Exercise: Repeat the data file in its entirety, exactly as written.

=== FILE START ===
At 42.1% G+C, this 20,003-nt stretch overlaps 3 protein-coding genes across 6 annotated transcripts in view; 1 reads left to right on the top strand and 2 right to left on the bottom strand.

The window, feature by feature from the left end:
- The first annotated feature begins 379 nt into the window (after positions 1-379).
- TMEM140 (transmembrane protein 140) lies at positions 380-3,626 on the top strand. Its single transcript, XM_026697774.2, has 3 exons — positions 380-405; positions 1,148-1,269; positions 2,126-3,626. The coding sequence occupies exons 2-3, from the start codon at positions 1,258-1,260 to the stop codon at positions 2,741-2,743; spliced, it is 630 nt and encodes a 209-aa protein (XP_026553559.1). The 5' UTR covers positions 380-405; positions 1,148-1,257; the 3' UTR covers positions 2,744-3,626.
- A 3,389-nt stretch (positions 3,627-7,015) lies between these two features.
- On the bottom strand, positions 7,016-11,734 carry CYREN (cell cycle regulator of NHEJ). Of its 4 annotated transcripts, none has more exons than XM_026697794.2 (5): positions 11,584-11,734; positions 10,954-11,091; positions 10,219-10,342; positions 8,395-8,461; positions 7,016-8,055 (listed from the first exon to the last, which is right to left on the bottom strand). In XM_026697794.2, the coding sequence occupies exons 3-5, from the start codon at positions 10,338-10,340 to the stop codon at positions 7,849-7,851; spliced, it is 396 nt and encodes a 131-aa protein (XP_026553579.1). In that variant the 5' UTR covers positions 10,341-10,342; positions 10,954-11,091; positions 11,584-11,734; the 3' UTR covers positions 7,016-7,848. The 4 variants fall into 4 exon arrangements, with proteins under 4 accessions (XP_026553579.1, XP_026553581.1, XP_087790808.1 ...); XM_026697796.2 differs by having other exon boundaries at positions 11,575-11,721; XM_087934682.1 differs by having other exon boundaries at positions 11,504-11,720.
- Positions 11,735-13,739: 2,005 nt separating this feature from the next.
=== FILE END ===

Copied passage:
At 42.1% G+C, this 20,003-nt stretch overlaps 3 protein-coding genes across 6 annotated transcripts in view; 1 reads left to right on the top strand and 2 right to left on the bottom strand.

The window, feature by feature from the left end:
- The first annotated feature begins 379 nt into the window (after positions 1-379).
- TMEM140 (transmembrane protein 140) lies at positions 380-3,626 on the top strand. Its single transcript, XM_026697774.2, has 3 exons — positions 380-405; positions 1,148-1,269; positions 2,126-3,626. The coding sequence occupies exons 2-3, from the start codon at positions 1,258-1,260 to the stop codon at positions 2,741-2,743; spliced, it is 630 nt and encodes a 209-aa protein (XP_026553559.1). The 5' UTR covers positions 380-405; positions 1,148-1,257; the 3' UTR covers positions 2,744-3,626.
- A 3,389-nt stretch (positions 3,627-7,015) lies between these two features.
- On the bottom strand, positions 7,016-11,734 carry CYREN (cell cycle regulator of NHEJ). Of its 4 annotated transcripts, none has more exons than XM_026697794.2 (5): positions 11,584-11,734; positions 10,954-11,091; positions 10,219-10,342; positions 8,395-8,461; positions 7,016-8,055 (listed from the first exon to the last, which is right to left on the bottom strand). In XM_026697794.2, the coding sequence occupies exons 3-5, from the start codon at positions 10,338-10,340 to the stop codon at positions 7,849-7,851; spliced, it is 396 nt and encodes a 131-aa protein (XP_026553579.1). In that variant the 5' UTR covers positions 10,341-10,342; positions 10,954-11,091; positions 11,584-11,734; the 3' UTR covers positions 7,016-7,848. The 4 variants fall into 4 exon arrangements, with proteins under 4 accessions (XP_026553579.1, XP_026553581.1, XP_087790808.1 ...); XM_026697796.2 differs by having other exon boundaries at positions 11,575-11,721; XM_087934682.1 differs by having other exon boundaries at positions 11,504-11,720.
- Positions 11,735-13,739: 2,005 nt separating this feature from the next.